Reuters reports: The U.S.-led coalition in Afghanistan formally ended its combat mission on Sunday, more than 13 years after an international alliance ousted the Taliban government for sheltering the planners of the Sept. 11, 2001 attacks on American cities.
About 13,000 foreign troops, mostly Americans, will remain in the country under a new, two-year mission named “Resolute Support” that will continue the coalition’s training of Afghan security forces.
The Afghan army and police are struggling to fight against Taliban militants who this year killed record numbers of Afghans.
“Today marks an end of an era and the beginning of a new one,” said U.S. General John Campbell, commander of the International Security Assistance Force (ISAF), at the ceremony marking the end of the mission held at the ISAF headquarters in Kabul. [Continue reading…]
The New York Times reports: In a large swath of the Taliban heartland in southern Afghanistan, government centers are facing a long-dormant concern this winter: Four years after the American troop surge helped make such places relatively secure, they are back under threat from the insurgents.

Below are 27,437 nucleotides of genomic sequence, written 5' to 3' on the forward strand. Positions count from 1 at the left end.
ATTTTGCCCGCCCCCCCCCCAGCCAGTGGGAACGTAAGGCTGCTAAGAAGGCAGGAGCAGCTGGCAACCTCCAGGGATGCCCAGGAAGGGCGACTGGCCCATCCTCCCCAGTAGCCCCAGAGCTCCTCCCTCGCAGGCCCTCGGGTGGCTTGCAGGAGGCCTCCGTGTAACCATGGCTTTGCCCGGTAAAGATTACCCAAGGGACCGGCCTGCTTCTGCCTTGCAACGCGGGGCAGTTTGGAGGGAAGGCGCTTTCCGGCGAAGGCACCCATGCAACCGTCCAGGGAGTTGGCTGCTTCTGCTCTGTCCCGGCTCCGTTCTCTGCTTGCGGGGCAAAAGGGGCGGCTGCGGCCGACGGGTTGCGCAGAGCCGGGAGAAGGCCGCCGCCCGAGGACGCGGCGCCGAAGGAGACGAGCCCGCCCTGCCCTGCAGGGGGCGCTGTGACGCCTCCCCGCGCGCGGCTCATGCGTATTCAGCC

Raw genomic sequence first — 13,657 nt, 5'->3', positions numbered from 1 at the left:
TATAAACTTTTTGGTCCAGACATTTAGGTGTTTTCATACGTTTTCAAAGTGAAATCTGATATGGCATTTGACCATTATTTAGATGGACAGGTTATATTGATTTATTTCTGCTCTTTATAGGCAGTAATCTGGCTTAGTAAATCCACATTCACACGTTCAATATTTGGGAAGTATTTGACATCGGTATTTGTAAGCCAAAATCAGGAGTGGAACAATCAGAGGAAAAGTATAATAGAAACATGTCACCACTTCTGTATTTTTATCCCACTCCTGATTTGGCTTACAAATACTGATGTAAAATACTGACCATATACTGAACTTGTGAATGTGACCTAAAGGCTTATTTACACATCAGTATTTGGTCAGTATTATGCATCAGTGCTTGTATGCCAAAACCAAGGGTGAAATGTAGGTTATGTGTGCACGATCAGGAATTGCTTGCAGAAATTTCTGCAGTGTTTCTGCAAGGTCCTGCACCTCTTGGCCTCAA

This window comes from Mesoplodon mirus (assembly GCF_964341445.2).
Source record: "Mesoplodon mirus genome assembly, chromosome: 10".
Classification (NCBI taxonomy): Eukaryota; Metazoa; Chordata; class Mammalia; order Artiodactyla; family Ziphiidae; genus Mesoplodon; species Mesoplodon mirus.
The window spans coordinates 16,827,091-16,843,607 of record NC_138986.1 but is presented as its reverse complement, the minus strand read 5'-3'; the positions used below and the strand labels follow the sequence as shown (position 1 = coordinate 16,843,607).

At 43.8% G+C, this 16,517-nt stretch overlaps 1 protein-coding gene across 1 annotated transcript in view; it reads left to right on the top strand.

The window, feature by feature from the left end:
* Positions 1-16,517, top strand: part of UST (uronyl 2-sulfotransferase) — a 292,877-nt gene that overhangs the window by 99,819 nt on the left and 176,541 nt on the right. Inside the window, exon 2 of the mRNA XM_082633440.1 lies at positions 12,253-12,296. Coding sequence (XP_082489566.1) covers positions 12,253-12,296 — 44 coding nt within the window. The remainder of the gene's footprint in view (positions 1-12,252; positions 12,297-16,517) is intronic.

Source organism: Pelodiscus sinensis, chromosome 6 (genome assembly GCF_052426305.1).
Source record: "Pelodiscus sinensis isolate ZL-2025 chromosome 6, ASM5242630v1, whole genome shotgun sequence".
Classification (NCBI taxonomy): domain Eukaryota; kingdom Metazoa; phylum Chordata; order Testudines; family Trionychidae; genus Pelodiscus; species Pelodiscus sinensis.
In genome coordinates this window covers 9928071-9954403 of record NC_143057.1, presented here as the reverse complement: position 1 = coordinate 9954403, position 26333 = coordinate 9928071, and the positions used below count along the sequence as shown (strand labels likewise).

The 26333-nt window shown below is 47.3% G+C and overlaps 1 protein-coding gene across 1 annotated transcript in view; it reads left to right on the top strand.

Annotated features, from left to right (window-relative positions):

The fighting in Helmand Province in the south has been particularly deadly, with over 1,300 security force members killed between June and November. And the insurgents’ siege of several key districts has continued long after the traditional end of the fighting season.
It has been so bad that the 90-bed hospital for war wounded run in the provincial capital, Lashkar Gah, by the international aid group Emergency was still running nearly full in early December, according to Emanuele Nannini, the group’s coordinator. While the group keeps no statistics on how many of its patients are fighters, and treats all sides, a rough estimate is that half of the patients are Afghan police officers, from both national and local forces. Soldiers are treated in military hospitals, which do not divulge their statistics.
“This year is much worse than previous years,” said Dr. Abdul Hamidi, a police colonel who is head of medical services for the national police in Helmand. “We’ve heard that the Quetta Shura has a big push to raise their flags over three districts by January, and has ordered their people to keep fighting until they do,” he said, referring to the exiled Taliban leadership council in Pakistan.
One of the differences is that this year, the American forces, and their close air support, have been almost completely absent from the field. And though the Afghan forces are holding on, for the most part, they are taking punishingly heavy losses. [Continue reading…]